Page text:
All that (s)he wants

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…is another baby, according to Ace of Base. But is there a “right” time to have kids when you’re a scientist in academia?

Many of the factors are true for all careers, of course, but the unusually long duration of training in science, and the scarcity of permanent positions means that the decision may be a bit more complicated than for other professions.

It’s worth stressing too that the people’s ages at the various career stages outlines below can vary a lot, either through differences in local set-ups (as has been discussed here already) or late/mature entry into the system. The assumed/approximate ages in each category are indicated.

So, here goes…

Undergraduate (early 20s)

Some people do become (or are already) parents during bachelor or Masters study, but not many. A negligible category. Should it be? Ironically, someone who is already a parent at the start of their PhD may be more secure than someone who becomes a parent during their PhD as there’s no change to the working routine established at the outset. Likely to be a big sacrifice in terms of social and cultural activity at an early stage of life, however. Low financial security and mobility, as detailed for PhD students below.

PhD student (early to late 20s)

Low probability of fertility issues, but offset by very high level of career vulnerability – an unsympathetic supervisor may put someone else on your project. Very low level of independence too; a decision to quit means that you walk away with nothing, even after committing several years. Parenthood will inevitably draw out the length of the PhD. Low level of financial and household stability. Having a child may compromise or otherwise affect mobility for postdoc positions.

Postdoc (late 20s to mid/late 30s)

Already in possession of a PhD, so greater level of independence and the option of walking away doesn’t carry as heavy a penalty in career terms as it would for a PhD student. Fertility issues probably still not really relevant, but will become so as time goes on – age 35/36 is a key number for women. Greater level of operational independence means that the postdoc is likely to have more control over planning of working hours and time. On the flip side, this is probably the most high-stress period in career terms as there’s the need to find either a junior faculty or staff scientist position. Unlikely to have subordinates to keep project work ticking over during parental leave or other absences. Financial situation much improved.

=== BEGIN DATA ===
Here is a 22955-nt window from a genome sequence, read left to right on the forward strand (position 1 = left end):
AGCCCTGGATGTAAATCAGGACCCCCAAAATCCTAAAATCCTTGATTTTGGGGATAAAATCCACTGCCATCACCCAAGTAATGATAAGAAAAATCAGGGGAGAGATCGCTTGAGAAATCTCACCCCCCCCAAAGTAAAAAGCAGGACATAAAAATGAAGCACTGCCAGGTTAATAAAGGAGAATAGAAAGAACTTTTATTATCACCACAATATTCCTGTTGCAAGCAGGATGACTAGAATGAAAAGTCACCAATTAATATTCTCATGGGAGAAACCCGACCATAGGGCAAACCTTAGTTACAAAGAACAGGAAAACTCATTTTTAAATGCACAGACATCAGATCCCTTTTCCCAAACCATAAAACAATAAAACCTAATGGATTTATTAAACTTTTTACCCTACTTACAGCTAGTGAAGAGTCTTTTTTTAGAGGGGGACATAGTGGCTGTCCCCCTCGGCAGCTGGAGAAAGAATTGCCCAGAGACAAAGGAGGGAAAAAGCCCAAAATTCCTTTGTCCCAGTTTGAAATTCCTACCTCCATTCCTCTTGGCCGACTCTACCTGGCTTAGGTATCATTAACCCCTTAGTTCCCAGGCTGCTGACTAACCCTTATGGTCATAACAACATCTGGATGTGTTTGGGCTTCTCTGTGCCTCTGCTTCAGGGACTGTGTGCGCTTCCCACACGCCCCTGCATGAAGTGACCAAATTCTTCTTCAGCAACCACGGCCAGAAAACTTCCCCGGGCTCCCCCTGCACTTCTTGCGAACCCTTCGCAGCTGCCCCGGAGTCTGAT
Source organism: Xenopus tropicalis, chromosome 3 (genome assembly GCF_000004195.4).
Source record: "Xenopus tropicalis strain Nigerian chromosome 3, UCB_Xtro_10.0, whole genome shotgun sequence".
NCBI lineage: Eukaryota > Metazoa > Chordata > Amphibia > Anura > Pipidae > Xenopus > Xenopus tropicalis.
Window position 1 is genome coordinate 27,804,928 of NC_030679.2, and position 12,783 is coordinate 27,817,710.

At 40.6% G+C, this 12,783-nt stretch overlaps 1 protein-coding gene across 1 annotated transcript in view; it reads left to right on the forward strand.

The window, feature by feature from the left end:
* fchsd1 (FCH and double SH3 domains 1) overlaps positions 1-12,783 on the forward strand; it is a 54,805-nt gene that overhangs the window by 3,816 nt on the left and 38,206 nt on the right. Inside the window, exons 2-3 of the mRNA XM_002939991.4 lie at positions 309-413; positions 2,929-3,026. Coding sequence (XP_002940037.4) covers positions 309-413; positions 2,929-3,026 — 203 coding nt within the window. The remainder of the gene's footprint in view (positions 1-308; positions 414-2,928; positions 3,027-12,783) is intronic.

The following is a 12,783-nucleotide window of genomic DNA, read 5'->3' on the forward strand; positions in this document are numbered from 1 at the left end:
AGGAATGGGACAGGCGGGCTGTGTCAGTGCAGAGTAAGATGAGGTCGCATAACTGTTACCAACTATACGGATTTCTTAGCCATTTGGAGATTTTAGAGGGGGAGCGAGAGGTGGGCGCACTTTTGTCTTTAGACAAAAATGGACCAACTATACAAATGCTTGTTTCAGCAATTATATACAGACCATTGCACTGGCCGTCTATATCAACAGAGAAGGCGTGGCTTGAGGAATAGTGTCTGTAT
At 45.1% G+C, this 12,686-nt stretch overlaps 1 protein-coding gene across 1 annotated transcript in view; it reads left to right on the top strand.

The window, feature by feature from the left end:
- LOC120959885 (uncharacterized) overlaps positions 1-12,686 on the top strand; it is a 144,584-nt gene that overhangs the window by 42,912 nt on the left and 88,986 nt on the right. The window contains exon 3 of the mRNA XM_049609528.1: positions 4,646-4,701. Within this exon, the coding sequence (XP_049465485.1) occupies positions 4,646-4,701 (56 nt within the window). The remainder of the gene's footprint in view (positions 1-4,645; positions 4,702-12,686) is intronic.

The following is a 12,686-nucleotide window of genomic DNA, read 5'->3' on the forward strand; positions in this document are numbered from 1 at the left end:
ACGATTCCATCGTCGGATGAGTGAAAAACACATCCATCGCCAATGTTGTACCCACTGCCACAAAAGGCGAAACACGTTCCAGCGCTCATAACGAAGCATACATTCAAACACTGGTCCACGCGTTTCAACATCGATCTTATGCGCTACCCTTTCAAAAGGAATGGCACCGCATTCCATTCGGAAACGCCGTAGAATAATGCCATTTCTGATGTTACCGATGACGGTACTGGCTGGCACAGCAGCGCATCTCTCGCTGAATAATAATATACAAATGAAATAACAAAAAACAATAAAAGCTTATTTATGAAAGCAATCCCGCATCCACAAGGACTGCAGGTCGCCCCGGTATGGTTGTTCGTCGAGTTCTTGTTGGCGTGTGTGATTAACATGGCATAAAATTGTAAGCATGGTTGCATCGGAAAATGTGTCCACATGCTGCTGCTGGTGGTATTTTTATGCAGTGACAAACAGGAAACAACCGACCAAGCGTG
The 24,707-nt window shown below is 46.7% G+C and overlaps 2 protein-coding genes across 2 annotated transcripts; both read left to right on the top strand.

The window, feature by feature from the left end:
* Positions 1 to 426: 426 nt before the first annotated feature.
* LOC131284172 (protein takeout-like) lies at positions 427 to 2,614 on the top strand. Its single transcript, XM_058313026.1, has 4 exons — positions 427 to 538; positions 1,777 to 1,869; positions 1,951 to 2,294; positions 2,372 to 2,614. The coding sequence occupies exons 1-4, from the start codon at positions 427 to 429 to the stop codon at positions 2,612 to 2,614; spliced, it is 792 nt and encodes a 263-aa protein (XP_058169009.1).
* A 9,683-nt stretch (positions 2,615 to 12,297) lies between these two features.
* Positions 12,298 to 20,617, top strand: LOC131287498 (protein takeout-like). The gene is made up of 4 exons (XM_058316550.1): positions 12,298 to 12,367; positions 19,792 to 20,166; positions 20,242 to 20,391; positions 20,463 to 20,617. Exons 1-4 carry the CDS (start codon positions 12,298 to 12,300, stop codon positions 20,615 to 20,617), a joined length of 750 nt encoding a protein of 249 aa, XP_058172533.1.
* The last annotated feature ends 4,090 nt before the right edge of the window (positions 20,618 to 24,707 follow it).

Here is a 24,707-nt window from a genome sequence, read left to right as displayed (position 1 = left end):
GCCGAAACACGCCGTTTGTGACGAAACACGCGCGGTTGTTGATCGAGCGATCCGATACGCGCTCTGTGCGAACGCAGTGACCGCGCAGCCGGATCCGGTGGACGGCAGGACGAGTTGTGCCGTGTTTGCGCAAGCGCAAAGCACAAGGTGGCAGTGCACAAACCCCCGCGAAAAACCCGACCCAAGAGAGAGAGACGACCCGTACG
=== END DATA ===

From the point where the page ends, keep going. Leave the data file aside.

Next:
Junior group leader (mid/late 30s to early 40s)

Fertility issues starting to be pretty relevant now. Complete – or nearly complete, depending on the department – independence in terms of work time allocation. Also likely to have subordinates to keep the lab engine running. But still substantial career pressure to succeed under time pressure. May also be newly arrived in a new city or country, with all the associated acclimatisation issues (also applies to postdoc and PhDs, if we’re honest). Smaller peer group for emotional support, and harder to make friends as you get older (or perhaps you just can’t be bothered any more!). Financially much more stable.

Tenured professor (mid 40s and above)

You’ve got the career and financial security, but are you still fertile? Higher risk of birth abnormalities in offspring, particularly for women. The sleepless nights likely to be a lot harder with age. And might you be more like a grandparent than a parent to your child? (you’ll be in your 50s by the time they’re 10 years old)

Whatever the pros and cons – and there are many in each category, far more than the outlines above – perhaps the single most important thing (from a scientific perspective) is being in a supportive environment. With a supportive boss – whether that’s a PhD supervisor, postdoc mentor, departmental head or scientific director – it should be feasible to start a family when you want or feel ready, regardless of what career stage you’re at. And it should be possible for leaders to create an environment in which that mindset predominates. After all, you certainly can’t legislate when you will meet the right partner!

 

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